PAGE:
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Central Alberta

Central Albertans doing the best job per capita in the battle against COVID-19 – Updated COVID-19 stats (April 17)

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Information from covid19stats.alberta.ca

The number of COVID-19 cases in Central Alberta is up slightly to 78 after a number of days locked at 72 cases.  As you’ll see below this region is doing a good job of battling the spread of the Coronavirus.  There is a discrepancy of 1 case between the official number the province is reporting in Central Alberta, and the number of cases which are reported on the regional maps of Central Alberta.  Todayville is reporting the higher number until this is corrected on the province’s website.

Most of Central Alberta’s cases are in Red Deer and the surrounding Red Deer County.  In recent days one new case has been confirmed in Red Deer.  Of 33 total cases, just 10 are active meaning 23 people are considered recovered from their bout with COVID-19.

Across Central Alberta there are 78 cases.  The only fatality so far in Central Alberta was a woman in her 80’s from Camrose.  61 Central Albertans have recovered meaning there are just 16 active cases.  Again, 10 of those active cases are in Red Deer.  Here’s the Central Alberta breakdown.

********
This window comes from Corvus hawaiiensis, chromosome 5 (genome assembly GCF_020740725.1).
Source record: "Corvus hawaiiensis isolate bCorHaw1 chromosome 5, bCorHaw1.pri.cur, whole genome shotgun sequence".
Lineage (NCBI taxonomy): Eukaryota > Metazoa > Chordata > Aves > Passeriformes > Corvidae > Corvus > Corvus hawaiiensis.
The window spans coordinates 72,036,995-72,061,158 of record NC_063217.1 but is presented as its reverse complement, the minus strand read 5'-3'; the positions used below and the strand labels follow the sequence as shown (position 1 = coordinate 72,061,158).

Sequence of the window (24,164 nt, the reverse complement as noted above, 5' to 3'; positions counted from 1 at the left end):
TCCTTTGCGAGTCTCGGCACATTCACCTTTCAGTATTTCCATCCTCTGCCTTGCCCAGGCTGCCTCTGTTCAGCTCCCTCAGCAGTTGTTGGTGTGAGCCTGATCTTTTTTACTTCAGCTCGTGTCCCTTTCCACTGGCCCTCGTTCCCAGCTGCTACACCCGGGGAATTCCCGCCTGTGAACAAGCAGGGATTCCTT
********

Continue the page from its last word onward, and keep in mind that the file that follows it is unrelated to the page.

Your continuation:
• Red Deer City – 33 cases – 10 Active – 23 Recovered
  • Red Deer County – 12 cases – 2 Active – 10 Recovered
  • Wetaskiwin City – 7 cases – All Recovered
  • Mountain View County – 5 cases – All Recovered
  • Lacombe County – 4 cases – All Recovered
  • Settler County – 4 cases – 3 Active – 1 Recovered
  • Lacombe City – 2 cases – 2 Recovered
  • Camrose City – 2 cases – 1 Recovered – 1 Death (Woman in her 80’s)
  • Beaver County – 2 cases – 2 Recovered
  • Camrose County – 1 case – Recovered
  • Windburn County – 1 case – Recovered
  • Vermilion River County – 1 case – Recovered
  • Ponoka County – 1 case – Recovered